I beg to differ. The criteria for blood quantum was set BY the federal government in 1934 under the Indian Reorganization Act. In this law, tribes which chose to abide under this act MUST accept blood quota criteria in order to be eligible for federal funding through the BIA in regards to health services, law enforcement, and educational services. The recommended minimum set forth by the federal government was at least 25% of Native blood, or 1/4th. However, tribes were given the right to set the minimum of blood quota as they saw fit; which is why until recently some tribes, like the Cherokee in Oklahoma, accepted blood quota of 1/8th.Any tribes which refused to accept these terms were not to be federally recognized and would fall under the term 'state reservations', and be denied such federal funding under the IRA of 1934. How do I know this to be true? Well, for one, my degree of study in college was Native American Studies/ History. And for two, I am Haudenosaunee: Seneca, turtle clan. Out of the three Seneca reservations currently in NY only the Seneca Nation of Indians of the Allegheny Seneca Reservation in Salamanca, NY accepted IRA criteria and are therefore federally recognized, and receive funds through the BIA. The other two, Tonawanda and Cattaraugus, refused, on the grounds that A)we would never allow, nor give a foreign occupying power the right to determine who we are as a people, nor allow them to set how we would determine such persons as members within our nations. Futhermore, blood criteria was NEVER a traditional means of determining membership in our nations; in fact, not ONE tribe in the entire western hemisphere has such a criteria historically, in a traditional sense. For the Haudenosaunee. you are who your mother is, and if that bloodline can be traced in an unbroken matrilineal lineage no matter by how many generations, you ARE just as much that clan and nation as any 'full-blood'. The fathers didn't count as the men married into her clan, and nation and the children of such a union were considered of her people and clan not his. B) We also refused under the terms set forth under the Jay Treaty of 1794, and the Canandaigua Treaty of 1784, both of which acknowledged the Six Nations Confedracy as a SOVEREIGN nation, and had EQUAL status as a nation with the U.S. , and Great Britain. Therefore, to accept the terms of IRA would abrogate the the guarantees of status as a sovereign nation in its purest form, not as a 'quasi-domestic sovereign nation within the boundaries of the United States' as set forth by Marshall Decision of 1834.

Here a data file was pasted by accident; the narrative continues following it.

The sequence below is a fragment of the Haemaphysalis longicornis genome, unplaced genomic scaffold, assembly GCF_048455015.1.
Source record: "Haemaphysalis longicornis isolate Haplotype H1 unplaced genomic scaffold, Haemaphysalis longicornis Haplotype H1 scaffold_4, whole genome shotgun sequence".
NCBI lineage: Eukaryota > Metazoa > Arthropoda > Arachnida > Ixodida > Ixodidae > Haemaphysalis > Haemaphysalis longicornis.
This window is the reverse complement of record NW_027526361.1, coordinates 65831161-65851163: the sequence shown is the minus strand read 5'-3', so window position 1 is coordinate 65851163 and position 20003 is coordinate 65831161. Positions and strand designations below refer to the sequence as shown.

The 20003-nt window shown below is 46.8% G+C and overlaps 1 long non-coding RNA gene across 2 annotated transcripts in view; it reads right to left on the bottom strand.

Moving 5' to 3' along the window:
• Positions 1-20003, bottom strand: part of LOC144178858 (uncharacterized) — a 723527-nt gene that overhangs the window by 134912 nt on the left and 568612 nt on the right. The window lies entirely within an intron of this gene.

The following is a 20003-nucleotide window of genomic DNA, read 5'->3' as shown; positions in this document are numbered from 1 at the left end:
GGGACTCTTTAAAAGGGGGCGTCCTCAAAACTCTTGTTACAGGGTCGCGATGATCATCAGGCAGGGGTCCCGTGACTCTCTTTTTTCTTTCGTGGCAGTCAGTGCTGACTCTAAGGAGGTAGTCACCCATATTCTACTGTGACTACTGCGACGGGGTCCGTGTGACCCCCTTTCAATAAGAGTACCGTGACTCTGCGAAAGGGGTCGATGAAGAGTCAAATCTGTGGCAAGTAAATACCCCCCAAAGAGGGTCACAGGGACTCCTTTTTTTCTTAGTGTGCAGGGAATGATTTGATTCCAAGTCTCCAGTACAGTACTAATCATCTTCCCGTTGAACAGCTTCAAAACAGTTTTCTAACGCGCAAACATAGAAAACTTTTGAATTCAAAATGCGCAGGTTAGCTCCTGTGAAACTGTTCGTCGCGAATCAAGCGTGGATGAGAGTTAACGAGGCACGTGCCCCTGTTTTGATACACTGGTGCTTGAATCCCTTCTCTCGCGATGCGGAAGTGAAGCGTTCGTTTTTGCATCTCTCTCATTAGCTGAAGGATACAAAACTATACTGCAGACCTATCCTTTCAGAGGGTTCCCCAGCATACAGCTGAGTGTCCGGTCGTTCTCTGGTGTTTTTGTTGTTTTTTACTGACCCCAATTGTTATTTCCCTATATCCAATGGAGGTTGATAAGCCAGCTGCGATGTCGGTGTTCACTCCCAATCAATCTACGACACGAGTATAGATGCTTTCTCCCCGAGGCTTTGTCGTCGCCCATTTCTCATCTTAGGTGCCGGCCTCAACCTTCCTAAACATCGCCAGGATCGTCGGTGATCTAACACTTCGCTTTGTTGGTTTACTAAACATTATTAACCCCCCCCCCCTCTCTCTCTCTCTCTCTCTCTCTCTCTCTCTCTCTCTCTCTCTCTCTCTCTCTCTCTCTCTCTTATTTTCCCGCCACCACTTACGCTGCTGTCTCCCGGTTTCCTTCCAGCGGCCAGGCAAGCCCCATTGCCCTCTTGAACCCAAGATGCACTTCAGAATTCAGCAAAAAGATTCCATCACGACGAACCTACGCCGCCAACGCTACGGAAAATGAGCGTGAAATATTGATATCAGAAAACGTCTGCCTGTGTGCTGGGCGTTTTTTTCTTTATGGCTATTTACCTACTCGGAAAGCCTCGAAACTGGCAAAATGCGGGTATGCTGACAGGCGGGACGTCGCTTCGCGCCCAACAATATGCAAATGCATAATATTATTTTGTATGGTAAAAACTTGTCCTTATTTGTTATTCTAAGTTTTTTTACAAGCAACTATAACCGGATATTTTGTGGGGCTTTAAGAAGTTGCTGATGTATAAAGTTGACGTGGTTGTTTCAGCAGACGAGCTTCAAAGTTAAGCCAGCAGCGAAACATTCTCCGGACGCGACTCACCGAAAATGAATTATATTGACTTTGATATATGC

And let's look at the implications in detail of blood quota. As set forth in the IRA Act of 1934, a person could only have membership within one tribe, and was only considered a 'full-blood'if BOTH parents were enrolled in the same tribe. If such a person was 1/2 Uintah-Ouray Ute, and 1/2 Shoshone, he or she could only be enrolled in one or the other. So say this person chose to enroll amongst the Utes, he or she would then be enrolled with an official blood quota of...1/2. Now what if this intermarriage continued with other tribes, never mind with other ethnic groups?...Do the math, within two generations, the descendants would no longer be considered eligible for enrollment in ANY tribe, as they would be considered 1/8th, even though genetically they would 100% Native!! I know several people whose fate has fallen within the description I earlier described and they are NOT recognized as 'Indians' by the federal government, even they are technically are 'full-bloods, They have such a mix of tribes in their heritage they dont have enough blood quota for any of them to enroll. And yet you tell me that such a blood quota policy does not further the aims of 'divide and conquer'?...sure it does...logic and experience dictate otherwise... look at what happened on Pine Ridge between 'full-bloods' and 'mixed bloods'in the 60's and 70's. Yet historical accounts are full of descriptions of the old ones whose greatest patriots and resistors of white encroachment were white captives...Blue Jacket of the Shawnee is an example. Mary Jemison of the Seneca is another. Mixed Bloods too have also been great fighters for Native freedom from U.S. tyranny....Quanah Parker comes to mind, Scott Ross of the Cherokee is another. Yet in this modern day people brag of being more indian on the basis of blood quota, and not on the basis of living by a moral code offered within our sacred traditions....how pitifully contemptible. Finally, I am proud to be Haudenosaunee and so grateful that the Grand Council of the Confederacy as a whole has rejected the IRA of 1934. They(the U.S., and the BIA) can keep their dam money; it has too high a price to pay in our integrity as a sovereign people; or as CEO's say, the cost/benefit ratio is too low to be bothered.... Tim(bf of Teresa McCall)